Now if you could do a scone in this same flavor. :)
    I don’t recommend using a liquid sweetener for this filling as it will not be substantial enough during the baking process. I would use the sucanat instead of the syrup. You could try the honey option because you would actually use less (1/8 cup) than sugar because it is sweeter. This may hold up better as a filling than one with 1/4 cup syrup. ~Amy

    Reply
  14. bloodroot

    These look amazing! I am wondering if I could use all KA white whole wheat flour or at least 1/2? what adjustments would I need to make in the rest of the recipe to do this?
    If you have never used the WWW flour, I suggest using 50% white and 50% white whole wheat to start and you can always increase the next time if you wish.
    ~Amy

    Reply
  15. marcin

    From my Joy of Cooking, 1964: About Muffins, page 580: “The mixing is held to an absolute minimum, a light stirring of from 10 to 20 seconds, which will leave some lumps. Ignore them. . . . If the batter has been beaten too long, the gluten in the muffin will be course and full of tunnels.” I read that about a year or so ago, and ever since, I’ve been counting 20 strokes, including the incorporation of any fruit and the liquids, which I now beat the heck out of in another bowl and warm up just a tiny bit over a bowl of hot water. Just thought I’d share that because I’ve been enjoying making muffins ever since. The kids laugh when they hear me counting, but 20 seems to work. I can’t wait to try these Inside Out Carrot Muffins on my family over Easter. I have some carrot-cake-and-cream-cheese-icing monsters in the house. They will love these. Thank you.
    And thank you for sharing your tips with us. ~Amy

    Reply
  16. leapyeardz

    Do the muffins need to be stored in the fridge, or will an airtight container do?
    They would be best stored in an airtight container in the fridge. ~Amy

    Reply
  17. poody15538

    Oh my – these look so delicious, I’m drooling all over the keyboard!!
    2 questions: Please pardon the apparent silliness of the questions … BUT when you “grease the paper cups” do you put the grease (Crisco or butter?) on the outside of the paper or the inside? Either way, it seems like a very-messy job!? AND – can this recipe be made in Bundt pans? I just purchased (from King Arthur!) 2 half-size Bundt Pans, and am wondering if I can make this recipe in the 2 Bundt Pans? If the filling sets up a bit, will I be able to slice the cake – with the filling staying intact? This would be for a pot-luck, and sometimes slices of cake are easier to eat than cup-cakes. CAN’T WAIT TO TRY THIS!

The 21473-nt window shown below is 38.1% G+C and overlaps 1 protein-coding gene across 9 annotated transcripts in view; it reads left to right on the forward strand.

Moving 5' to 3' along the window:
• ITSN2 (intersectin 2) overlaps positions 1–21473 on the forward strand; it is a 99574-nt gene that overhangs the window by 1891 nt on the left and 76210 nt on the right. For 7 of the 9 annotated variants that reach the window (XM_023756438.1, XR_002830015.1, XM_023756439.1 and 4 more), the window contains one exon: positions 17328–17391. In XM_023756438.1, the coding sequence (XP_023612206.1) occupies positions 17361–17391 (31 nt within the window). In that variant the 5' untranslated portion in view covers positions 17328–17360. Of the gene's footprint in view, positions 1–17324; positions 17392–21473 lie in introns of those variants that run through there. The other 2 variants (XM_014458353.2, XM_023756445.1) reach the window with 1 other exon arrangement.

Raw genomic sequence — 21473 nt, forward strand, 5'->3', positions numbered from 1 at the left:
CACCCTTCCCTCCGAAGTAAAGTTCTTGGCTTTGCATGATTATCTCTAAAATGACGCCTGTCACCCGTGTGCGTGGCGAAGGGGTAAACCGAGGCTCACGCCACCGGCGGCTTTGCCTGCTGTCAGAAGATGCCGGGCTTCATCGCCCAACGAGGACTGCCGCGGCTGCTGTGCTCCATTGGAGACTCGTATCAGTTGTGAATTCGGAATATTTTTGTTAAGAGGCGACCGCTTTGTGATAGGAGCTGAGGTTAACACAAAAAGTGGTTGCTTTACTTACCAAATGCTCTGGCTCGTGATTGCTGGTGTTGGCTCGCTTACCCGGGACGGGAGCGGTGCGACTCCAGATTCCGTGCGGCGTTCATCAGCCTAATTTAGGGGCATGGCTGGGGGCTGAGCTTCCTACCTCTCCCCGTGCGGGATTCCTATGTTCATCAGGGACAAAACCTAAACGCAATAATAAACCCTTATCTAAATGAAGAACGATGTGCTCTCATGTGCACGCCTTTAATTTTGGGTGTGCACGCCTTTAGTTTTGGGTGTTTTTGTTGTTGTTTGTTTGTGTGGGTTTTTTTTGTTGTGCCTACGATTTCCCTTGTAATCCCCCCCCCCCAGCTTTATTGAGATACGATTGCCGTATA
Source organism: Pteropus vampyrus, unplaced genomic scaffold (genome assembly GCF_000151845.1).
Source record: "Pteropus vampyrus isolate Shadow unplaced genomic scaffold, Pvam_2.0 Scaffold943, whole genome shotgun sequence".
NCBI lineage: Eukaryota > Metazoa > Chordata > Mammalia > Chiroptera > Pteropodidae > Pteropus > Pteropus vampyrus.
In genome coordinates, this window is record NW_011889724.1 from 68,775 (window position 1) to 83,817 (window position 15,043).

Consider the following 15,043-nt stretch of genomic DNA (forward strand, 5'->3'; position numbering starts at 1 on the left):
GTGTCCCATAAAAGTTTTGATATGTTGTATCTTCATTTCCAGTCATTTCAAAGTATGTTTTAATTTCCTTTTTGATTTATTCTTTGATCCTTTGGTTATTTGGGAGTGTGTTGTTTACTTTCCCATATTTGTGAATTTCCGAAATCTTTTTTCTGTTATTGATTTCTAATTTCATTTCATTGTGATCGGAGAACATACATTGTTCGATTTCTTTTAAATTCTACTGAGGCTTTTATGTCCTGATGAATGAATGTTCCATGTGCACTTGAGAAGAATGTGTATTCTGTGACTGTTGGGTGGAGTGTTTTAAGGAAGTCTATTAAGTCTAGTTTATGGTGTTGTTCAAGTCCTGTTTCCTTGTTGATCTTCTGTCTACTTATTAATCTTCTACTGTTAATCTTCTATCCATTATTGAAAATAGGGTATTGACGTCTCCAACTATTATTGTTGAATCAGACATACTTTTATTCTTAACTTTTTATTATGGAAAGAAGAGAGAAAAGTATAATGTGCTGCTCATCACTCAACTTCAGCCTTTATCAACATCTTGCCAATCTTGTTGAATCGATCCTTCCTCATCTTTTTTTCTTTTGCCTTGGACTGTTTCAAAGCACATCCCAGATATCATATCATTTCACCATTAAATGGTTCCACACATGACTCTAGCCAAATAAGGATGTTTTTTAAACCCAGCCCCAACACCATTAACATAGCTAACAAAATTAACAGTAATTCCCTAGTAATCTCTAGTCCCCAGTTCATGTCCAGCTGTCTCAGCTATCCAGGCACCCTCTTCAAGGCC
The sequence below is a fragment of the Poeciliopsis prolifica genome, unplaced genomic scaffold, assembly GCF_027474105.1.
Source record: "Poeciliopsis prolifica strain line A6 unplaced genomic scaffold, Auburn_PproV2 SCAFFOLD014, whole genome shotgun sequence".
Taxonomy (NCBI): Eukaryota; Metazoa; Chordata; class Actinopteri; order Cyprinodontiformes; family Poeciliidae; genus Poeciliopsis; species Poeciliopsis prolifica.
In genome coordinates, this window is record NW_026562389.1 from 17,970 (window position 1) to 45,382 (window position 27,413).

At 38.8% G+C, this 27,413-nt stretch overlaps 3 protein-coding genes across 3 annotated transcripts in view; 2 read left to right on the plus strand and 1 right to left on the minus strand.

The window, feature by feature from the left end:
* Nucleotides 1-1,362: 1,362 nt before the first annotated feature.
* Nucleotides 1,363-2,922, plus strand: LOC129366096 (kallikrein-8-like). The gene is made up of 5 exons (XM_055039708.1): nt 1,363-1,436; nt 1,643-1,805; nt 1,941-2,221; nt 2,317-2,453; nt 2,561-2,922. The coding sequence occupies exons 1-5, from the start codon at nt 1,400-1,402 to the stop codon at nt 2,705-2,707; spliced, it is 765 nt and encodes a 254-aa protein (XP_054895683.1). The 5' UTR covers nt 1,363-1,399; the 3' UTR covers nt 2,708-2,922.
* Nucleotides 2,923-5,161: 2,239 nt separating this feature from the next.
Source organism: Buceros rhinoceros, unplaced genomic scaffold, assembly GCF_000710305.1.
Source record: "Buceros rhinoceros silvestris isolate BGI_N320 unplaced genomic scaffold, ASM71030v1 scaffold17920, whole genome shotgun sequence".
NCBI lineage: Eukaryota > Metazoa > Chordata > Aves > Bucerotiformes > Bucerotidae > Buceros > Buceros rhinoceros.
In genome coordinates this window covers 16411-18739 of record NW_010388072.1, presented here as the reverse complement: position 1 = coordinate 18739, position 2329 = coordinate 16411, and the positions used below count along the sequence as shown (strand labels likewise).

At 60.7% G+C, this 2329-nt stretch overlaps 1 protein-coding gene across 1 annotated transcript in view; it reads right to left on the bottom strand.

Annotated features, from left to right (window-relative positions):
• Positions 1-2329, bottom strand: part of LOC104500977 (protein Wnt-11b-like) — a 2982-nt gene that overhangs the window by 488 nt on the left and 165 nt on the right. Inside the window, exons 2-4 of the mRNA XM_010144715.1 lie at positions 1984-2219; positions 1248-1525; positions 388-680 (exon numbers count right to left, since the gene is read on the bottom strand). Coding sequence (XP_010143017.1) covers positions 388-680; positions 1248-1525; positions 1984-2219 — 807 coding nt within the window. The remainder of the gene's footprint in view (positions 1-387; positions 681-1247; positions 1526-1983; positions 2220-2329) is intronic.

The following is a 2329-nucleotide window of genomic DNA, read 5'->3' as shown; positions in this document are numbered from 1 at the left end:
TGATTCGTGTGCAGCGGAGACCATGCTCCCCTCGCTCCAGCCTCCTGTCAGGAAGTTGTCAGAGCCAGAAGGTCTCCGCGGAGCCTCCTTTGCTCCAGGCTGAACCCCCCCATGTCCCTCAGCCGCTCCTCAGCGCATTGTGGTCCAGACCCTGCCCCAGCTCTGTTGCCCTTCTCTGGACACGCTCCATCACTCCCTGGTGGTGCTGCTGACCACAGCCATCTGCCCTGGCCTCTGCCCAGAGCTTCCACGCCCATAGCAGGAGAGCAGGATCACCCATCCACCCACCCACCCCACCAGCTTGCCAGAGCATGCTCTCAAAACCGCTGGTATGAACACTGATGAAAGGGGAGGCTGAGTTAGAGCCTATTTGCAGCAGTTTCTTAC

This recipe would at least make one bundt pan, but may be just shy of a second. It’s worth giving it a try. The worst case scenario, you would have one cake that is slightly smaller. The filling should hold up for slicing just fine. ~Amy

    Grease the inside of the cups, the part the batter touches. I just use non-stick vegetable oil spray – I don’t think I’d bother if I was going to grease by hand with shortening… PJH

    Reply
  18. biobaker

    Ah! The perfect solution to my always wanting carrot cake to be a bit less sweet and sticky. Well, almost perfect… I’m one of those sadists who despises frosting, including the cream cheese kind. I’ll hazard a guess that omitting the cream cheese filling will simply mean being a bit short on batter (that extra silicone cup will go away, but I imagine I might end up with 11 1/2 instead of 12 muffins) but that they’ll bake up at the same time and temp. Have any of you tried this? A bit of non-frosting embellishment would be nice, too. A spoonful of chopped raisins and candied ginger simmered in apple juice with a pinch of cloves, perhaps? Do you think that the fruit would harden too much during baking or that, converse, moisture would ooze out of the fruit into the cake and create squishyness?
    I really like your idea- go for it!!!!! ~Amy

    Reply
  19. argentyne

    oh yay! That would be so much faster! I make carrot cake muffins at least once a year (minimum) because carrot cake is my parrot’s most favorite cake in the whole wide world. And so I bake a batch of muffins (with a few mini muffins on the side) in February for his birthday. Then for a couple of days, he gets one entire mini muffin in his breakfast veggie cup and he goes bonkers.

    I normally do frost the cupcakes, but this year I couldn’t get the cream cheese to warm up enough to make the frosting. My house was too cold. This will save the day totally!

    I may have to make them in a couple of weeks. I only just got to add bread back into my diet after my throat surgery, so haven’t graduated to cake yet. :D

    Definitely flagging this recipe for later though! Thank you!
    Thank you for sharing the amusing story about your parrot :)
    In the future, if your cream cheese needs to be softened, you can soften it in the microwave gently (take off the foil wrapper) or you can (leaving it in the wrapper) put it in a blowl of hot water to soften. This works great for butter also. ~Amy

    Reply
  20. epicharis

    Yummmm! Do you think these might work as mini-muffins, or would they be too small and tough?

    I actually think these would be fine – just don’t overbake… Enjoy – PJH